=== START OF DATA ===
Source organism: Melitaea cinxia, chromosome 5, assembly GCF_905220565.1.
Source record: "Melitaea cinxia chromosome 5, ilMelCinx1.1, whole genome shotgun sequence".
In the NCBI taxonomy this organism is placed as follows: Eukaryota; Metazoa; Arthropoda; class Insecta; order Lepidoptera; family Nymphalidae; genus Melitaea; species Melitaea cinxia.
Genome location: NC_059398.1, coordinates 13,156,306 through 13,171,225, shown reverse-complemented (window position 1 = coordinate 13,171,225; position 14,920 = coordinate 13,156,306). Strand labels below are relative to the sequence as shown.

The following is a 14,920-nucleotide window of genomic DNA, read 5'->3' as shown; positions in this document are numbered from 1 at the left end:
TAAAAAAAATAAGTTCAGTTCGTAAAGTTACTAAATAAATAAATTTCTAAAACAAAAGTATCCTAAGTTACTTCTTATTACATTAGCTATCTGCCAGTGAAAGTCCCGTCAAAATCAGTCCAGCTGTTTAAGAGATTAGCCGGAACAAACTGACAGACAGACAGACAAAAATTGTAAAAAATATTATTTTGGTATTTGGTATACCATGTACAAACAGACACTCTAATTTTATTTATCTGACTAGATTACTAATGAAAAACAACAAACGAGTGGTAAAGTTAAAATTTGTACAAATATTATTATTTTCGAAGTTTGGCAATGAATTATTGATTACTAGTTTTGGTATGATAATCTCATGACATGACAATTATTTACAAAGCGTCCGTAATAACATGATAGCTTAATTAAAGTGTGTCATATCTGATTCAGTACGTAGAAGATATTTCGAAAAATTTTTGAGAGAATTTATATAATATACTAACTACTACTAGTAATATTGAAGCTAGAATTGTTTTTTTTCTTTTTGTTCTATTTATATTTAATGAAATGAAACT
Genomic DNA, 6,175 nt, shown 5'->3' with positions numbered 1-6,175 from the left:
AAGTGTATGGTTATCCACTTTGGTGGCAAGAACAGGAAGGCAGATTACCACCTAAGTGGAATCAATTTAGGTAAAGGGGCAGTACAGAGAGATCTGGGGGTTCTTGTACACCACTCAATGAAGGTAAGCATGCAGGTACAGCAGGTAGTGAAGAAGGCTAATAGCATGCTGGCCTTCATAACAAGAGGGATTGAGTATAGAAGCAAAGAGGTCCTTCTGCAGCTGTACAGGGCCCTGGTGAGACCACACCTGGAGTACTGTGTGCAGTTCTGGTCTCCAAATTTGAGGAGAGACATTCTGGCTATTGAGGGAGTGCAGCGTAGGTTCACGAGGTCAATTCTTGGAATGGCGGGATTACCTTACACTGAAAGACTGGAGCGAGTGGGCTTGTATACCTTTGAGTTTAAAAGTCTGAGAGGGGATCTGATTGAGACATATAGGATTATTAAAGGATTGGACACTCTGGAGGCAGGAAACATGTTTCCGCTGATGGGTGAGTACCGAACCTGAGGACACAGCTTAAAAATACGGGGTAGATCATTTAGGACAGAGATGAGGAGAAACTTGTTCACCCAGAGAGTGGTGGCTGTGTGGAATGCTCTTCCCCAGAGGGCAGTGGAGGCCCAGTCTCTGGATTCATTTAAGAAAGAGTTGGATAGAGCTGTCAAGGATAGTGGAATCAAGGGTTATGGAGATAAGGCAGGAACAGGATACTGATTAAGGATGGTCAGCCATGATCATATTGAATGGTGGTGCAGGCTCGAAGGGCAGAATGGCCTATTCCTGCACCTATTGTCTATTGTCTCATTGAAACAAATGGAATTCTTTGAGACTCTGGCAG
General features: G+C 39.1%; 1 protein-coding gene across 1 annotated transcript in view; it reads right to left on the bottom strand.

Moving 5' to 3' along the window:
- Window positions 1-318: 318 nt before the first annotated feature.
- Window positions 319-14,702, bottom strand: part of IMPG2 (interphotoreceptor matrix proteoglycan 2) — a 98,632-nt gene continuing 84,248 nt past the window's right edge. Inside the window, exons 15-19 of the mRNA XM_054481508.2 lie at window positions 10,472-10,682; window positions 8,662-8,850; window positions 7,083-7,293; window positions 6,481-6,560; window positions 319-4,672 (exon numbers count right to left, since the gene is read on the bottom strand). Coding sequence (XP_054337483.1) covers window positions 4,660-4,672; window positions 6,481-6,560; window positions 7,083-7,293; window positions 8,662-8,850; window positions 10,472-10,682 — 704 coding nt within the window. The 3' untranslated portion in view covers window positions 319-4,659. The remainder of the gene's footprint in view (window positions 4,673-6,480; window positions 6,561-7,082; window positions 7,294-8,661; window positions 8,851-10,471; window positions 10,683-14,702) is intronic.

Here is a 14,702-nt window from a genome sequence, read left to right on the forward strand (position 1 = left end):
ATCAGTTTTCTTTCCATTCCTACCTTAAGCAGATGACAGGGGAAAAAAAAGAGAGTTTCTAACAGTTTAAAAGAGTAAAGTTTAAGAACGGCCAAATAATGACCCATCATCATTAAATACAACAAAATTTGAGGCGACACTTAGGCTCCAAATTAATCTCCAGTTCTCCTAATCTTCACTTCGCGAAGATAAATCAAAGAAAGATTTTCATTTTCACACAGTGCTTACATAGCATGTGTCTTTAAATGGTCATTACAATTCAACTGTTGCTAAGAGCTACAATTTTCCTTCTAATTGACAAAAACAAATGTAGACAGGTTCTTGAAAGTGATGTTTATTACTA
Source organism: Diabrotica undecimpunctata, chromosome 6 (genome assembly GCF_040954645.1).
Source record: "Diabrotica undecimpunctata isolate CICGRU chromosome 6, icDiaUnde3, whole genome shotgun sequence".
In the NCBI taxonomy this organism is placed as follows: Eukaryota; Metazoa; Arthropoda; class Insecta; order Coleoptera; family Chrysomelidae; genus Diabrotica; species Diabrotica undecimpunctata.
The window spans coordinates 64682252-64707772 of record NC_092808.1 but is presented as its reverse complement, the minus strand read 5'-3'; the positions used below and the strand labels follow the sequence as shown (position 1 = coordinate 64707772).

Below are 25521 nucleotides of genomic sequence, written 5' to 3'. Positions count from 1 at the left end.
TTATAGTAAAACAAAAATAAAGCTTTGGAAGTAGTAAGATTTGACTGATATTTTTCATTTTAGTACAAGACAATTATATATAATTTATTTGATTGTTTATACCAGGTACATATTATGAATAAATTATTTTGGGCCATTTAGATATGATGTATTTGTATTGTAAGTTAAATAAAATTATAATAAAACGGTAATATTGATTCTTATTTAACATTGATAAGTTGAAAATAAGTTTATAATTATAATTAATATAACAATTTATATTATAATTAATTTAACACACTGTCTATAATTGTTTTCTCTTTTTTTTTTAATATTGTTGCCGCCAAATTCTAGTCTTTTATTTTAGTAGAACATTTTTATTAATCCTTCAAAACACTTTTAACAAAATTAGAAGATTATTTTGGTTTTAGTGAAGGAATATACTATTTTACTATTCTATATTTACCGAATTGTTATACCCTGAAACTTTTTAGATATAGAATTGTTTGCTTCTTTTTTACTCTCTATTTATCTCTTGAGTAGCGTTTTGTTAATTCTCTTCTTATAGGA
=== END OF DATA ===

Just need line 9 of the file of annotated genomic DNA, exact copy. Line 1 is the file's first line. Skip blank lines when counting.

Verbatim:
General features: G+C 39.1%; 1 protein-coding gene across 1 annotated transcript in view; it reads right to left on the bottom strand.